In 2002, Wong-Staal retired from UCSD and accepted the title of professor emerita. She then joined Immusol, a biopharmaceutical company that she co-founded with her second husband, Jeffrey McKelvy,[15] while she was at UCSD, as chief scientific officer. Recognizing the need for improved drugs for hepatitis C (HCV), she transitioned Immusol to an HCV therapeutics focus and renamed it iTherX Pharmaceuticals.[16]

That same year, Discover named Wong-Staal one of the fifty "most extraordinary women scientists".[3] Wong-Staal remained as a research professor of medicine at UCSD until her death on July 8, 2020.[2][17]

In 2007, The Daily Telegraph heralded Wong-Staal as #32 of the "Top 100 Living Geniuses".[18]

For her contributions to science, the Institute for Scientific Information named Wong-Staal "the top woman scientist of the 1980s".[2] In 2019, she was inducted into the National Women's Hall of Fame.[19]

Scientist magazine named her one of the "ten superstars of science" in 1990. This was due to her being part of the team that discovered HIV and her effort of successfully cloning the HIV virus which led to its genetic mapping and the ability to screen blood for HIV. [20]

Personal life[edit]

In 1971, while doing her PhD at the UCLA, she married a fellow student, oncologist Stephen P. Staal. The couple had two daughters (Stephanie and Vega Staal), before divorcing around 1990. Wong-Staal later re-married to neurologist Jeffrey McKelvy, with whom she founded Immusol. She had four grandchildren.[21][22]

Wong-Staal died on July 8, 2020, at the age of 73, at Jacobs Medical Center in La Jolla, due to complications caused by pneumonia.[22]

See also[edit]



  1. ^ Thomson, Gale (2007). "Wong-Staal, Flossie". Encyclopedia.com. Retrieved September 6, 2015.
  2. ^ a b c d Robbins, Gary (July 10, 2020). "Flossie Wong-Staal, pioneering UCSD virologist who helped identify AIDS cause, dies". San Diego Union-Tribune. Retrieved July 10, 2020.
  3. ^ a b "Immusol Chief Scientific Officer, Flossie Wong-Staal, Ph.D., Named One of Top 50 Women Scientists". PR Newswire. October 15, 2002.
  4. ^ a b c "Biographies of Flossie Wong-Staal Scientists". www.biography-center.com. Archived from the original on January 12, 2017. Retrieved April 4, 2016.
  5. ^ a b Franchini, Genoveffa (September 11, 2020). "Flossie Wong-Staal (1946–2020)". Science. 369 (6509): 1308. Bibcode:2020Sci...369.1308F. doi:10.1126/science.abe4095. S2CID 221593468.
  6. ^ Notable Asian Americans. Gale Research. 1995. ISBN 9780810396234.
  7. ^ World of Health. Gale Group. 2000. ISBN 9780787636494.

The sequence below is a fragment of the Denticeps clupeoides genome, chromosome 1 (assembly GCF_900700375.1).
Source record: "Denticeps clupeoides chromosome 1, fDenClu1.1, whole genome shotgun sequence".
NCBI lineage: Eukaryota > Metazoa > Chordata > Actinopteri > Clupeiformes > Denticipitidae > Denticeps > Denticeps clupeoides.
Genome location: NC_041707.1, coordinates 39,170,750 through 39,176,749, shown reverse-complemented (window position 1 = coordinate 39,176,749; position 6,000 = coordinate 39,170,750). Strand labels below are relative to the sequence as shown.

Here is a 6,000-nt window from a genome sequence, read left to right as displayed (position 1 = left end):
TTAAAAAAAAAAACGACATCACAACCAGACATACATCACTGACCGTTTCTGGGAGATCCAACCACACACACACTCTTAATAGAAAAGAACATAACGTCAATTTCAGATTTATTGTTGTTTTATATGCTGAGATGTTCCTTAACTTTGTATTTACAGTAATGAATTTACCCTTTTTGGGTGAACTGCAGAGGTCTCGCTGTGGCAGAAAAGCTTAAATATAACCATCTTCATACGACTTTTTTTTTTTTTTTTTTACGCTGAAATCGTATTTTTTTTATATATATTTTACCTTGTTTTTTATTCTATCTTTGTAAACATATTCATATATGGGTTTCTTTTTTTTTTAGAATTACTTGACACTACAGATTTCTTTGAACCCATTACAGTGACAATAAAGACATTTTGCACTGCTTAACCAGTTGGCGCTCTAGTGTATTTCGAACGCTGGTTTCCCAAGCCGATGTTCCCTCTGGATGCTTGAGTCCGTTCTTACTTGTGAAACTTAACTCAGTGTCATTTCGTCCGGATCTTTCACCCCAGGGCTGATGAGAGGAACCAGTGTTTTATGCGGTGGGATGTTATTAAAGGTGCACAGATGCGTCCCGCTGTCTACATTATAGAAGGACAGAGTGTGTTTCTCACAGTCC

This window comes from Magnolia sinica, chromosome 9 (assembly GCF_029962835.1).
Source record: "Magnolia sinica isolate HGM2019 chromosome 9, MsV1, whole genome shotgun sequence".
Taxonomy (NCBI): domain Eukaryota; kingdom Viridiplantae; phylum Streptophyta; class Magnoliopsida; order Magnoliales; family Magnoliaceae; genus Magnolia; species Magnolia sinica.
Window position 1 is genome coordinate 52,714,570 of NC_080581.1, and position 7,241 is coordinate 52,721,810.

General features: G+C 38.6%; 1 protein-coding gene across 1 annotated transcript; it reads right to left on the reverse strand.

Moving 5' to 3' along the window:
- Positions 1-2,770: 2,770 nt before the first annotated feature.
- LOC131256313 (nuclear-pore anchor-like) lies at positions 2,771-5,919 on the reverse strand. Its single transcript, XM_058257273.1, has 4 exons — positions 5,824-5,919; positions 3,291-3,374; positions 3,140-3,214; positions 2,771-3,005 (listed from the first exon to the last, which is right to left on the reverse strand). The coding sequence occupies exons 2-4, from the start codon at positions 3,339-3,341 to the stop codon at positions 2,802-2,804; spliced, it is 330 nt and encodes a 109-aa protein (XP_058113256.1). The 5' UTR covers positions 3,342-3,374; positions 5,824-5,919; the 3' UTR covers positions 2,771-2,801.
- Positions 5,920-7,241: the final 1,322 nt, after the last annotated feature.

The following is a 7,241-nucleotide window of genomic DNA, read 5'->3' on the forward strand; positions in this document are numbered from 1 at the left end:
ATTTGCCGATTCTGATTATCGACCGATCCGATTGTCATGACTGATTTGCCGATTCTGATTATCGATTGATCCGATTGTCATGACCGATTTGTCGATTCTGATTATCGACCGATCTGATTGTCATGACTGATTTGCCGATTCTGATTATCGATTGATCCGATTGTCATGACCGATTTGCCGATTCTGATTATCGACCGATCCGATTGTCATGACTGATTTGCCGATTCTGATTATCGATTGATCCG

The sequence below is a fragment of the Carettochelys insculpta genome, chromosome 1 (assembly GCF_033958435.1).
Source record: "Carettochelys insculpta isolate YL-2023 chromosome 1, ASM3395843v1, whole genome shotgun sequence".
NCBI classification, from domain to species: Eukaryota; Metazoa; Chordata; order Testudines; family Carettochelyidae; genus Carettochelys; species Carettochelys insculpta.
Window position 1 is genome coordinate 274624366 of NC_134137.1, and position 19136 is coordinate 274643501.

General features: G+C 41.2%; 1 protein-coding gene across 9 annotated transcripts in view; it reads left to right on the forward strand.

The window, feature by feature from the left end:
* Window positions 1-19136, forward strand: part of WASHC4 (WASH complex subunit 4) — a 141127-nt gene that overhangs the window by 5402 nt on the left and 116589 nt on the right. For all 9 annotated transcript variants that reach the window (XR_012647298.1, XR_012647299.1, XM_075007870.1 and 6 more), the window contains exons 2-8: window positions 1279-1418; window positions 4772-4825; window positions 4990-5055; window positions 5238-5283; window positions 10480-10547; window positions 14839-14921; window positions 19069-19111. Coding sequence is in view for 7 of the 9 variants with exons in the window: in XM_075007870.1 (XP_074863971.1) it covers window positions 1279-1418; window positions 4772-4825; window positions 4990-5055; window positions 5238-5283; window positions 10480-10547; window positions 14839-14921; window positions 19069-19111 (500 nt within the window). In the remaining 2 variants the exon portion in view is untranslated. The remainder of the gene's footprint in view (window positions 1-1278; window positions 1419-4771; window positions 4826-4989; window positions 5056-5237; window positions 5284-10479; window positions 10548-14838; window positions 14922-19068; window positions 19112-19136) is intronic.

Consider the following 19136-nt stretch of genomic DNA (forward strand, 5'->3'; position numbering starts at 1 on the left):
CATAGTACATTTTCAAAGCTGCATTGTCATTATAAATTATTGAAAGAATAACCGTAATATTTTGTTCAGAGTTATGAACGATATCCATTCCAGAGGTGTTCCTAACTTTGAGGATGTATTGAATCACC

8. ^ a b World of Microbiology and Immunology. Gale. 2003.
  9. ^ Ratner, Lee; Haseltine, William; Patarca, Roberto; Livak, Kenneth J.; Starcich, Bruno; Josephs, Steven F.; Doran, Ellen R.; Rafalski, J. Antoni; Whitehorn, Erik A. (January 24, 1985). "Complete nucleotide sequence of the AIDS virus, HTLV-III". Nature. 313 (6000): 277–284. Bibcode:1985Natur.313..277R. doi:10.1038/313277a0. PMID 2578615. S2CID 4316242.
  10. ^ Schmeck Jr., Harold M. (March 3, 1987). "Aids Virus: Studies Reveal Extraordinary Complexity". The New York Times. ISSN 0362-4331. Retrieved July 10, 2020.
  11. ^ Wong-Staal, Flossie (1990). "Tat Protein of HIV-1 Stimulates growth cells derived from Kaposi's sarcoma lesions of AIDS patients" (PDF). Nature. 345 (6270): 84–86. Bibcode:1990Natur.345...84E. doi:10.1038/345084a0. PMID 2184372. S2CID 4353813. Archived from the original (PDF) on February 2, 2017. Retrieved April 4, 2016.
  12. ^ "Celebrating Women in STEM: Dr. Flossie Wong-Staal – University News |". info.umkc.edu. Archived from the original on July 31, 2020. Retrieved July 10, 2020.
  13. ^ "Dr. Flossie Wong-Staal". National Academy of Medicine. Retrieved September 11, 2023.
  14. ^ "Flossie Wong-Staal". Academia Sinica. Retrieved September 11, 2023.
  15. ^ Heidt, Amanda, Pioneering Molecular Virologist Flossie Wong-Staal Dies, The Scientist, July 14, 2020
  16. ^ Heidt, Amanda, Pioneering Molecular Virologist Flossie Wong-Staal Dies, The Scientist, July 14, 2020
  17. ^ "Immusol" Archived September 12, 2007, at the Wayback Machine, immusol.com; accessed July 17, 2020.
  18. ^ Robert Simon Jr. (October 28, 2007). "Top 100 living geniuses". The Daily Telegraph. London. Retrieved May 2, 2010.
  19. ^ National Women's Hall of Fame, Flossie Wong-Staal
  20. ^ ""Carnegie Awards"".
  21. ^ Faye Flam (July 17, 2020). "Flossie Wong-Staal, Who Unlocked Mystery of H.I.V., Dies at 73". The New York Times. Retrieved June 2, 2021.
  22. ^ a b Sarah Nelson (August 6, 2020). "Biologist Flossie Wong-Staal remembered for pioneering HIV research and treatments". Daily Bruin. Retrieved June 2, 2021.

General sources[edit]

  • "Science Superstar". National Geographic World: 25–27. June 1993.
  • "Intimate Enemies". Discover: 16–17. December 1991.
  • Clark, Cheryl (November 11, 1992). "Researcher Stays Hot on the Trail of Deadly Virus". San Diego Union Tribune. pp. C-1.
  • "Science Leaders: Researchers to Watch in the Next Decade". The Scientist: 18–24. May 28, 1990.

External links[edit]